Federal Agencies and Advocacy Organizations

Various organizations have provided regulations and guidance, creating much controversy about correct ways to handle growing problem of antibiotic resistance

  • Federal agencies:
    • Centers for Disease Control and Prevention (CDC), US Department of Agriculture (USDA), Environmental Protection Agency (EPA), Food and Drug Administration (FDA) and National Institutes of Health (NIH)
  • Advocacy organizations:
    • American Public Health Association (APHA) and American College of Physicians (ACP)

Milestones (2006)

federal agencies
Federal Agencies
  • CDCViews antibiotic resistance as one of its top concerns
  • USDA- Concerned with labeling and

claims on meat packages - 70% of antibiotic use is an

additive to animal feed, not to

treat disease

Milestones (2006)

federal agencies cont
Federal Agencies (Cont.)
  • EPAHas jurisdiction and authority

over water pollutants that enter environment

  • NIHConducts research, develops

solutions and educates public

about emerging problem

Milestones (2006)

federal agencies cont1
Federal Agencies (Cont.)
  • FDA
    • Has authority to restrict use of

antibiotics in animals based on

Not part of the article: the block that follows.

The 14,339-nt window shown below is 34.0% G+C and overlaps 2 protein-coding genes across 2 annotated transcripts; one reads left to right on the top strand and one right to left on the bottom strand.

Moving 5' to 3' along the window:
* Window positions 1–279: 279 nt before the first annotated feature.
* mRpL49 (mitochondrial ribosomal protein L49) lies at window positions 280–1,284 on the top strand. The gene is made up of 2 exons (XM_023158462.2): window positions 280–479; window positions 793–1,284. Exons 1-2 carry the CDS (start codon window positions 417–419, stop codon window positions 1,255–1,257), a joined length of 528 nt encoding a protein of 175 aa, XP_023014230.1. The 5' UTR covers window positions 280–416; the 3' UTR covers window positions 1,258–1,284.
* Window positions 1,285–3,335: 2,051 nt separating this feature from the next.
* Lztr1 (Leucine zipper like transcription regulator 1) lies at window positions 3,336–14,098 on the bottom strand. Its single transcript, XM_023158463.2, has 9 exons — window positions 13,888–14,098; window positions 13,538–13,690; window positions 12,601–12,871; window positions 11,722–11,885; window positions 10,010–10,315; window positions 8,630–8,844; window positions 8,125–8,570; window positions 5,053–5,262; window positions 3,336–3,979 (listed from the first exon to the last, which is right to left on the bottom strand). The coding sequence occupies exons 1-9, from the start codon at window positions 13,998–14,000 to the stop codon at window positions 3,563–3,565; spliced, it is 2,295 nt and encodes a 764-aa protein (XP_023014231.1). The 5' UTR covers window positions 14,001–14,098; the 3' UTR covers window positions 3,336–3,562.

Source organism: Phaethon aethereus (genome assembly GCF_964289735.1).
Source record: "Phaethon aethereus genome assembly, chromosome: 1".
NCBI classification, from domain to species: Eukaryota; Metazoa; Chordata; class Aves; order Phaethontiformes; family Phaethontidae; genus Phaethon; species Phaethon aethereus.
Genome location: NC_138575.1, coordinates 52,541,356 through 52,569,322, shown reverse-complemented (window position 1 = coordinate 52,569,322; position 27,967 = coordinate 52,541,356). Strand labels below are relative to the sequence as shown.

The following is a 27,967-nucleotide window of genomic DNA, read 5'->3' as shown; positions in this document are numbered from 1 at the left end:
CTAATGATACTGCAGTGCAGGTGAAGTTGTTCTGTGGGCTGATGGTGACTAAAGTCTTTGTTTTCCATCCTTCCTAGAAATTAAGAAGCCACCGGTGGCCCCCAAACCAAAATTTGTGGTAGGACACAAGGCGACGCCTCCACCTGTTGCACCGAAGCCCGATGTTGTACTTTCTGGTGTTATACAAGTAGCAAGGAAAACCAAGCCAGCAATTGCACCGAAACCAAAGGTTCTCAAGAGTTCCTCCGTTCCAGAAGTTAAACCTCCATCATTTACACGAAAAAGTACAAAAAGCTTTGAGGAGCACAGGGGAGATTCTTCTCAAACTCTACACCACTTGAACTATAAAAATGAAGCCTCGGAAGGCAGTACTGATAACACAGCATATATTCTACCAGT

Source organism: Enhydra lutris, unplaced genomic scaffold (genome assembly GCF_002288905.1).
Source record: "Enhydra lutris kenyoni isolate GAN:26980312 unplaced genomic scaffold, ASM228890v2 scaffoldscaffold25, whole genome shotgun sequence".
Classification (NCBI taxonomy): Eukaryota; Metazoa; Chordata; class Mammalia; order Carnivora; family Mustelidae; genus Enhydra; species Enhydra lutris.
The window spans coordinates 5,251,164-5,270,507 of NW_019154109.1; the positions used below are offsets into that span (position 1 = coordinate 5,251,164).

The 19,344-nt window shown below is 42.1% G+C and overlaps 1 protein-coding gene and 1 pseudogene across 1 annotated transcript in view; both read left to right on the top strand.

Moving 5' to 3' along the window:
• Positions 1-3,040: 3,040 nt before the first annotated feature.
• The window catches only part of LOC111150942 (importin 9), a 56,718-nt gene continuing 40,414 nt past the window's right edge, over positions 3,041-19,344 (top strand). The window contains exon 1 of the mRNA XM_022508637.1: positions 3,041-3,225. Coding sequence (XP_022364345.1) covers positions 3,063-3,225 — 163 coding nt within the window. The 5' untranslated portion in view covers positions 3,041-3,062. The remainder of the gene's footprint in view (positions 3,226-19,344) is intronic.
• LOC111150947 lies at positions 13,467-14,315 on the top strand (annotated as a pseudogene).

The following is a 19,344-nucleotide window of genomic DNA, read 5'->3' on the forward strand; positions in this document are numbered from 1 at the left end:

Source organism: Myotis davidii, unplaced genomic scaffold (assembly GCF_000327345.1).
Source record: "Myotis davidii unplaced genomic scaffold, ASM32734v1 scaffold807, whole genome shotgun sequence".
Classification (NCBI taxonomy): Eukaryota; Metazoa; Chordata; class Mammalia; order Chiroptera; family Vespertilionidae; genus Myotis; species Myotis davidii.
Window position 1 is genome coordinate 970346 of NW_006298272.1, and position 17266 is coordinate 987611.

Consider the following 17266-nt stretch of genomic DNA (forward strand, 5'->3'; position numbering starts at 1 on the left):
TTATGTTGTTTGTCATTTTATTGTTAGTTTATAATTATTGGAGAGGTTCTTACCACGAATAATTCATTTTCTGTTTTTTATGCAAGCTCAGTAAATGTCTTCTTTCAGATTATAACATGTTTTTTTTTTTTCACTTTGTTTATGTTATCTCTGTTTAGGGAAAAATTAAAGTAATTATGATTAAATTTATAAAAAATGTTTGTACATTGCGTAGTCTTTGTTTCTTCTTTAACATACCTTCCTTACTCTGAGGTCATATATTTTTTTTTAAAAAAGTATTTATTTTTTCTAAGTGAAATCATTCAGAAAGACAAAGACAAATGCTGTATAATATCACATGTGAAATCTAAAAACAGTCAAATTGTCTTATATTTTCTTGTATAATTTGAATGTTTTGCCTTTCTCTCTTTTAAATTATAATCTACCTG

the potential risk to human health

    • Controversy has surrounded use in animals due to strong evidence that practice of giving livestock antibiotics results in inability to treat some human illness

Crawford (2003), Milestones (2006), Pyrek (2003), and Taraporewala (2008)

federal agencies cont2
Federal Agencies (Cont.)
  • In 1998, the FDA began to

restructure drug-approval system

for use of antibiotics in food producing animals

  • In 2003, the FDA took action in the campaign against resistance in issuing new labeling regulations for human use: The intention was to reduce the inappropriate prescription of antibiotics for common ailments such as ear infections and common coughs

Crawford (2003), Milestones (2006), Pyrek (2003), and Taraporewala (2008)

federal agencies cont3
Federal Agencies (Cont.)
  • In 2005, the agency withdrew a

livestock antibiotic based on its

growing concerns about resistance being transmitted from food animals to humans

  • FDA has variety of regulatory tools to help developers of antimicrobial drugs , including an accelerated approval process for drugs that